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New Metals Could Foster Phase-Change Memory Devices

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naperlou
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Sounds good, but what about memristors
naperlou   9/27/2013 9:02:40 AM
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Elizabeth, this is an interesting technology.  Obviously it is in the early stages.  It seems like it would be a direct competitor to the memristor, which HP is working on.  It will be interesting to see how these two stack up.

far911
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Re: Sounds good, but what about memristors
far911   9/30/2013 1:54:50 AM
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Yes true but i guess RND of both will end up into a better product useful for every user.

a.saji
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Re: Sounds good, but what about memristors
a.saji   9/30/2013 4:22:51 AM
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Yes but can the value be measured through that ?          

Elizabeth M
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Re: Sounds good, but what about memristors
Elizabeth M   10/1/2013 11:25:25 AM
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I didn't knpw about the memristor from HP, Lou. I'll have to check that out. With HP working on it, though, I'd say it probably has a head start on this technology, at least commercially. This still seems largely something going on in the lab, but with the backing of HP the memristor could make it to the commercial sector faster. Will be an interesting space to watch either way.

Ann R. Thryft
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Simpler is often better
Ann R. Thryft   9/27/2013 12:01:30 PM
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I really like it when simple chemical or physical relationships between materials are used to make something work in an elegant and simple way. The principle of phase change memory is what's behind the now-venerable techniques of PRAM. This new version looks like a simpler way to go than previous attempts.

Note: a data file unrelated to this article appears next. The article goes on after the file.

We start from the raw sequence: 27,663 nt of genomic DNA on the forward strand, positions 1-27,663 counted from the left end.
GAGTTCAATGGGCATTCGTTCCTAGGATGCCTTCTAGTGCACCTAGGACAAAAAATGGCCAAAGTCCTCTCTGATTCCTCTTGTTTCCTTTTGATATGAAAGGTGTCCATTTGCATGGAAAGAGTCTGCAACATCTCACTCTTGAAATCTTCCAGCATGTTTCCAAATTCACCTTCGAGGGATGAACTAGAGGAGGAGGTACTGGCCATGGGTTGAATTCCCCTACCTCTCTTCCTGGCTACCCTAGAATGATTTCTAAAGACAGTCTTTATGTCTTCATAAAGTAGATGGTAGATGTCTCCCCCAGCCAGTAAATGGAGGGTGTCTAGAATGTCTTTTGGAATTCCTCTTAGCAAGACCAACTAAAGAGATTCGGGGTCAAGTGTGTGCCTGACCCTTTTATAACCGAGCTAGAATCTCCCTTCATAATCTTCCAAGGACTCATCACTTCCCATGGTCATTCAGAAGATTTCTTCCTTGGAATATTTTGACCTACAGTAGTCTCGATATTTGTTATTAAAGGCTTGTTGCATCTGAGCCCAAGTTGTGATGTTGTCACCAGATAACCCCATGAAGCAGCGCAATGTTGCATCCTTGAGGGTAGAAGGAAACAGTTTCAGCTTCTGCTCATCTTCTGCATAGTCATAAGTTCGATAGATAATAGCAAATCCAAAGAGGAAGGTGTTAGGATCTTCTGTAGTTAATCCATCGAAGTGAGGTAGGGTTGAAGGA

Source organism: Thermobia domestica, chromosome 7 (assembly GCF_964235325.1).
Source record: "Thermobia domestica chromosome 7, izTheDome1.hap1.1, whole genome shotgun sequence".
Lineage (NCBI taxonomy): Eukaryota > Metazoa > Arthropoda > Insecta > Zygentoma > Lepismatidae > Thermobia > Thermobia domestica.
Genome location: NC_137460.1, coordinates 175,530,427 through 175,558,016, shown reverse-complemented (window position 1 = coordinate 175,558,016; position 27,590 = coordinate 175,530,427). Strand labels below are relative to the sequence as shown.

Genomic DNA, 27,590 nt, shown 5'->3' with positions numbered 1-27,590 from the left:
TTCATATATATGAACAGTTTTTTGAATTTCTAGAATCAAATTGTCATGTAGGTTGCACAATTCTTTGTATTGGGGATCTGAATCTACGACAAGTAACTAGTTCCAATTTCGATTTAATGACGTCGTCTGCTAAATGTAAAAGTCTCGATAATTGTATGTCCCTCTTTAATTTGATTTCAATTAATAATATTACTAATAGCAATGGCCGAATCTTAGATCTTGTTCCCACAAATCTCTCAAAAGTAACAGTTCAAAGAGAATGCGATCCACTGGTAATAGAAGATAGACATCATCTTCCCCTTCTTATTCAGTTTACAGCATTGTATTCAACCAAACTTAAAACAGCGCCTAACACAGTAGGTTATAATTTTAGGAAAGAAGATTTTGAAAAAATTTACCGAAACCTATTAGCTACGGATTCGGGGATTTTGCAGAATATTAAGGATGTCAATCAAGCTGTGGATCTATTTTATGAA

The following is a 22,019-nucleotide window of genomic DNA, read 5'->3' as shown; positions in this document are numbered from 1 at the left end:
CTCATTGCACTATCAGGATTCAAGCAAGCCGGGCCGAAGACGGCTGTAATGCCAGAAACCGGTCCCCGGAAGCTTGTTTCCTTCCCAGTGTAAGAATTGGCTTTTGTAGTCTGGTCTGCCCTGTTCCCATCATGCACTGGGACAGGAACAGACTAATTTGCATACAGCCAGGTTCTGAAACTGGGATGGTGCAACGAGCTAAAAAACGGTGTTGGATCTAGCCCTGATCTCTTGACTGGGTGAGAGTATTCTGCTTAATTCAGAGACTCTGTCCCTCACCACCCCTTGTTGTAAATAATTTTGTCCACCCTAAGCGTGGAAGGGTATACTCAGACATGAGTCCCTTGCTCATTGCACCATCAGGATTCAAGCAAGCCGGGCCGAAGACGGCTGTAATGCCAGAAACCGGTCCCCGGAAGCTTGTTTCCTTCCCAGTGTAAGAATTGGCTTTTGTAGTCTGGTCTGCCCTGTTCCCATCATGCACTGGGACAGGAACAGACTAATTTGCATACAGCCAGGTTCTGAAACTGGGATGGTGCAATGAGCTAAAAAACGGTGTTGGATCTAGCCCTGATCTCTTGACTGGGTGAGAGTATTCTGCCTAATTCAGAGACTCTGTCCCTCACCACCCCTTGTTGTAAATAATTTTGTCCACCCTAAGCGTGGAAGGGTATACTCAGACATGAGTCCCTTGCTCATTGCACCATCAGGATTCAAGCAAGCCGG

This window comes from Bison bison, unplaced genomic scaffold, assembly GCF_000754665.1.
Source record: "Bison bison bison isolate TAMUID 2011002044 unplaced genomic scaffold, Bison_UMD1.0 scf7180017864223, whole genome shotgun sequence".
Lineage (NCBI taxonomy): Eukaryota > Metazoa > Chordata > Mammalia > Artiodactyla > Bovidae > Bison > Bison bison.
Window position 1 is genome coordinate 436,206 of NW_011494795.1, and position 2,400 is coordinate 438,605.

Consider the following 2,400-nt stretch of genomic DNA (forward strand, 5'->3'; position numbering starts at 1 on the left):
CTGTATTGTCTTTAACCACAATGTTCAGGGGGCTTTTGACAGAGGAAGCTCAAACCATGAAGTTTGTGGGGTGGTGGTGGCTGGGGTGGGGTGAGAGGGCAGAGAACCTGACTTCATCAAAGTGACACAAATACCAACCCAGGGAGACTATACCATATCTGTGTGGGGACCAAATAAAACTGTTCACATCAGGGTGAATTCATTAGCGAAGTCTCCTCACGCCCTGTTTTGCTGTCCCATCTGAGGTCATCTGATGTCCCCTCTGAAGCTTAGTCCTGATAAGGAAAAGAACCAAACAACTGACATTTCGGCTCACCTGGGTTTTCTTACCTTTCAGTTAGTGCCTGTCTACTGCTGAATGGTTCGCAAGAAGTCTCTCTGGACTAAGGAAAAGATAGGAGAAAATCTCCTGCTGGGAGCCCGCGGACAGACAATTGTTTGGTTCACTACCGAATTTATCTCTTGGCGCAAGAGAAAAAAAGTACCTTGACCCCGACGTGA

78RPM
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How about a base 10 computer?
78RPM   9/27/2013 4:15:32 PM
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I have wondered if there is a physical principle that could enable a computer to work in the base 10 number system instead of binary. I'm not sure what the advantage might be but it's a thought. Sometimes stupid ideas take off and fly.

a.saji
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Silver
Re: How about a base 10 computer?
a.saji   9/29/2013 10:17:37 AM
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Good one indeed but I think  the mechanism behind the hardware aspects will have to be changed if you are to implement that instead of binary. Not sure what some of features it will cater. 

phantasyconcepts
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Silver
Re: How about a base 10 computer?
phantasyconcepts   9/30/2013 11:23:41 AM
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I always thought that the 'maybe' position might make a more promising system.  Computers, as they exist today, have two states, the off (0) and on (1) state.  What I was wondering about is if we could change that to three states, the 'yes' (1), no (-1), and maybe (0) based system.  The state of uncertainty, in my opinion, leads to the very nature of creativity and self-expression.  For video games, this type of a 'thinking' machine might make playing games a lot more fun.  In military applications, the 'maybe' position would allow the machine to speculate on possibilities that might only occur randomly in nature, and thus allow the guidance systems in missiles to determine whether or not a target was friend or foe (and it would prevent marines from shooting camels with tow missiles - yes, when I was in the Persian Gulf in 1990, we had a marine do that because he "...thought it was a tank."  And they wonder why Air Force guys pick on marines).  It would also allow us to improve self-driving cars and autopilot systems in aircraft, as well as make space probes that, unlike the Mars lander, could route themselves in different directions based upon actual readings from their instruments, and ignore things like instructions given in inches and feet instead of millimeters and meters.  The possibilities are limitless for a 'maybe' system.  

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